It’s a silent and devastating problem going on right under our noses, and it’s going to take courage and a willingness to ask invasive and uncomfortable questions to stop it.
A handful of years ago or more, when Abby Kuzma was executive director of the Neighborhood Christian Legal Clinic, she met a Mexican man who had been held against his will and forced to live and work while under armed guard in a warehouse in Pennsylvania. He’d been promised a regular job by the person who brought him across the border, only to find slave-like conditions. A family member figured out his plight and helped him break free, but the man was on the run from his captors and Kuzma was unable to convince him that she wanted to help him; he feared she would return him to his life of servitude.
If your first thought on reading that is “he shouldn’t be here illegally in the first place” then you are part of the problem, because human trafficking isn’t just about enslaving people in warehouses – it’s also about people being forced into prostitution, and worse.
Now in her role as director and chief counsel for the Consumer Protection Division of the Indiana Attorney General, Kuzma is still interested in the outcomes of these kinds of cases, as are advocates who work with domestic violence victims, lawyers who focus on human rights, and immigration lawyers. You can read about the issue in a story that begins on page 1 of this issue of the newspaper.
While Kuzma wasn’t able to help the man she met, she was able to help a 16-year-old girl from Honduras, who had been abducted by a gang and prostituted from the time she was 13 or 14. The girl was reunited with her mother, who lives in the United States.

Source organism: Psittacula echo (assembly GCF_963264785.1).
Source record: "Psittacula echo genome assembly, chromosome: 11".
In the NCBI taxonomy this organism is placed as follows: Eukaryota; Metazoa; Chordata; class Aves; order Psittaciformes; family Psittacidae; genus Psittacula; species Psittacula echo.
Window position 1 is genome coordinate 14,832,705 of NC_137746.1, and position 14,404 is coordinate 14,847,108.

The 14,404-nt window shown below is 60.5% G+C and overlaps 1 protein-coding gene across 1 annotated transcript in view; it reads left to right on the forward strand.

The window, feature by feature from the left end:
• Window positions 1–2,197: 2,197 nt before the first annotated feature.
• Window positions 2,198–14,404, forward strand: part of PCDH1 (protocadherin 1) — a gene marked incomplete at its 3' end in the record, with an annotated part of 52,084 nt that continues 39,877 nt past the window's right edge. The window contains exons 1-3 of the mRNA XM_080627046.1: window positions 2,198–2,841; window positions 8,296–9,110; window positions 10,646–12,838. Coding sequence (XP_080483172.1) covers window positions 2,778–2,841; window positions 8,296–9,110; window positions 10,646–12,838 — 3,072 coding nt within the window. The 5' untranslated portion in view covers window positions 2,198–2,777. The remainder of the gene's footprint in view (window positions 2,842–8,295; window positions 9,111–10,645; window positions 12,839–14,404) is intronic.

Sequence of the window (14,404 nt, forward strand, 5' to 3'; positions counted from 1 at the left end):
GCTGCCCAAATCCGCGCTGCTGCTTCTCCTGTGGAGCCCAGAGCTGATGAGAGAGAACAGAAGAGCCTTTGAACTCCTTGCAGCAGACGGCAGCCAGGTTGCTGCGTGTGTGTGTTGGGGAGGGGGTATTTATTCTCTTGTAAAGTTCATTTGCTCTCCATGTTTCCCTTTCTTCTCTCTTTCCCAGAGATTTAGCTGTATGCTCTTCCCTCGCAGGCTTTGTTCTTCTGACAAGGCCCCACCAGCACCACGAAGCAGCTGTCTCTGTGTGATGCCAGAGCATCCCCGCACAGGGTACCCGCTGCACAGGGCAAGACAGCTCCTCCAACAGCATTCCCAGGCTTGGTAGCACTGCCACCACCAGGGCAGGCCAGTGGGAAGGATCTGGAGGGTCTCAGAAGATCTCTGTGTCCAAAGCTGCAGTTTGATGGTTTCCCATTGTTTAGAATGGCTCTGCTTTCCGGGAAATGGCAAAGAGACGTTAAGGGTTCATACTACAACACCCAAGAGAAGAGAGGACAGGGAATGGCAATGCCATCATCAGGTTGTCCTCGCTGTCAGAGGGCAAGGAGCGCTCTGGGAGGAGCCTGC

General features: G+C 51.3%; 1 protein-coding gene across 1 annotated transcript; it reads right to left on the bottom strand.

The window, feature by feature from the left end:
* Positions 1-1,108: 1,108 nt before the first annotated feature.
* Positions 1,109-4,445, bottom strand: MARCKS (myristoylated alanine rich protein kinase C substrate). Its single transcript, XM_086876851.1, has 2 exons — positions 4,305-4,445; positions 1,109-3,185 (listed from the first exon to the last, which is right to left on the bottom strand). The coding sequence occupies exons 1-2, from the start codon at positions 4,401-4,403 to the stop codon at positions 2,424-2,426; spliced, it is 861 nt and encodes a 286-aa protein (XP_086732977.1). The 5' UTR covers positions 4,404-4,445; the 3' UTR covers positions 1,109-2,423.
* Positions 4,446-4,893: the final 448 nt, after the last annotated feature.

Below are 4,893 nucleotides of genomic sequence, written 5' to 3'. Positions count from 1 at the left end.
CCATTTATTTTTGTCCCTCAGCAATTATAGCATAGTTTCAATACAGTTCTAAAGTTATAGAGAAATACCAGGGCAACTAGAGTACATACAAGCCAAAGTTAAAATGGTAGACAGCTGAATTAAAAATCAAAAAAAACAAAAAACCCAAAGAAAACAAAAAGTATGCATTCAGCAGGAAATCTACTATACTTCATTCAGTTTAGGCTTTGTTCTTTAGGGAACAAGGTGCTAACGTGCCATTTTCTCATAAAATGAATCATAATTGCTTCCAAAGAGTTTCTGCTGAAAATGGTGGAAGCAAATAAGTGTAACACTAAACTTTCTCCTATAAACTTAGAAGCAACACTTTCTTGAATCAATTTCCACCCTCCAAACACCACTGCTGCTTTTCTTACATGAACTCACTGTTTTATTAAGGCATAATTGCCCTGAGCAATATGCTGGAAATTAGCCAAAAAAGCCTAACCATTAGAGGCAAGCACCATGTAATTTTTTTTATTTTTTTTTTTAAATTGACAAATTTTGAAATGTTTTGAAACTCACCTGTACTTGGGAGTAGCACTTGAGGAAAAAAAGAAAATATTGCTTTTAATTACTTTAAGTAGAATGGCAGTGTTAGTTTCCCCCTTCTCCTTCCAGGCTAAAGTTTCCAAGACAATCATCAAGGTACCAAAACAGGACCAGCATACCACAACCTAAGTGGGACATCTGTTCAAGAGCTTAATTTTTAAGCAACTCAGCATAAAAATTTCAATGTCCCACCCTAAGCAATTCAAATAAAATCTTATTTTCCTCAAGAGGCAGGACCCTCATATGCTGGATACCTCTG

Domestic violence victim advocates say the problem is on the rise in Indiana, but it is being noticed in rural parts of the state. The power and control exhibited by a trafficker is often the same as that demonstrated by someone who abuses his or her domestic partner. It’s a problem we all need to be aware of so we can do something about it.
The Indiana Department of Labor is supposed to be on the alert for calls that come in regarding unfair wages or employment practices that might relate to human trafficking. Police are also supposed to be aware of how to interact with potential victims, especially when it comes to prostitution. Other outreach efforts include domestic violence shelters and hospitals that treat those with low incomes and the uninsured.
But the outreach effort also can include you.
Kuzma said it best: “… if you see a girl who is not in school who seems to be working somewhere – including next door and working there all hours, like a domestic slave, if not for you, who would be asking the question? Maybe if you see her in a grocery line, maybe that’s the opportunity to find out who she is.”
If not for you, who would be asking the question? If you’re wrong, all you’ve done is perhaps ask an intrusive question and embarrassed yourself a little.
But what if you’re right?•